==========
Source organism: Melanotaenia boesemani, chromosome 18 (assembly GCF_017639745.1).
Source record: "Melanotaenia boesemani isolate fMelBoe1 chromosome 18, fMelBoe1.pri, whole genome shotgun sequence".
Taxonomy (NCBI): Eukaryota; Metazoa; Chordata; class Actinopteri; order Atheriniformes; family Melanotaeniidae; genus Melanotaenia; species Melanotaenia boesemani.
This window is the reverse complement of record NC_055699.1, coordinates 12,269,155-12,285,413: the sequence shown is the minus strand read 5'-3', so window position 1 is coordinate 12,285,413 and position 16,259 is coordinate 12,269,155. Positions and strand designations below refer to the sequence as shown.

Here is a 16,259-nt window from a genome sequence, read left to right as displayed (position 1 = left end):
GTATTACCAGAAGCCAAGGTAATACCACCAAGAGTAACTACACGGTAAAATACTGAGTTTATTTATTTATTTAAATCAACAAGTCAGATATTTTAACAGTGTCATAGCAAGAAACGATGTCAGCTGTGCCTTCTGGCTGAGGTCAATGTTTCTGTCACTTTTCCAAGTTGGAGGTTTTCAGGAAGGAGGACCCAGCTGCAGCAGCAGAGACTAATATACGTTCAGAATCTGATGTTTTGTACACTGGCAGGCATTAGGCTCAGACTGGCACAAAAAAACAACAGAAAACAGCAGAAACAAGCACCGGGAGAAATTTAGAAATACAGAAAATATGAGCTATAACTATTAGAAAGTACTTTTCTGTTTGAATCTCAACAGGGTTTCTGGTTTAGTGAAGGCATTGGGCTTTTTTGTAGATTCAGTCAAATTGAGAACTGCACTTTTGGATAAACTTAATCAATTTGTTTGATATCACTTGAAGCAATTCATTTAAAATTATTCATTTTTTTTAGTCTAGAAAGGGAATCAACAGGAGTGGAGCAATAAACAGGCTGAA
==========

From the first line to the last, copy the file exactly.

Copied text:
Source organism: Melanotaenia boesemani, chromosome 18 (assembly GCF_017639745.1).
Source record: "Melanotaenia boesemani isolate fMelBoe1 chromosome 18, fMelBoe1.pri, whole genome shotgun sequence".
Taxonomy (NCBI): Eukaryota; Metazoa; Chordata; class Actinopteri; order Atheriniformes; family Melanotaeniidae; genus Melanotaenia; species Melanotaenia boesemani.
This window is the reverse complement of record NC_055699.1, coordinates 12,269,155-12,285,413: the sequence shown is the minus strand read 5'-3', so window position 1 is coordinate 12,285,413 and position 16,259 is coordinate 12,269,155. Positions and strand designations below refer to the sequence as shown.

Here is a 16,259-nt window from a genome sequence, read left to right as displayed (position 1 = left end):
GTATTACCAGAAGCCAAGGTAATACCACCAAGAGTAACTACACGGTAAAATACTGAGTTTATTTATTTATTTAAATCAACAAGTCAGATATTTTAACAGTGTCATAGCAAGAAACGATGTCAGCTGTGCCTTCTGGCTGAGGTCAATGTTTCTGTCACTTTTCCAAGTTGGAGGTTTTCAGGAAGGAGGACCCAGCTGCAGCAGCAGAGACTAATATACGTTCAGAATCTGATGTTTTGTACACTGGCAGGCATTAGGCTCAGACTGGCACAAAAAAACAACAGAAAACAGCAGAAACAAGCACCGGGAGAAATTTAGAAATACAGAAAATATGAGCTATAACTATTAGAAAGTACTTTTCTGTTTGAATCTCAACAGGGTTTCTGGTTTAGTGAAGGCATTGGGCTTTTTTGTAGATTCAGTCAAATTGAGAACTGCACTTTTGGATAAACTTAATCAATTTGTTTGATATCACTTGAAGCAATTCATTTAAAATTATTCATTTTTTTTAGTCTAGAAAGGGAATCAACAGGAGTGGAGCAATAAACAGGCTGAA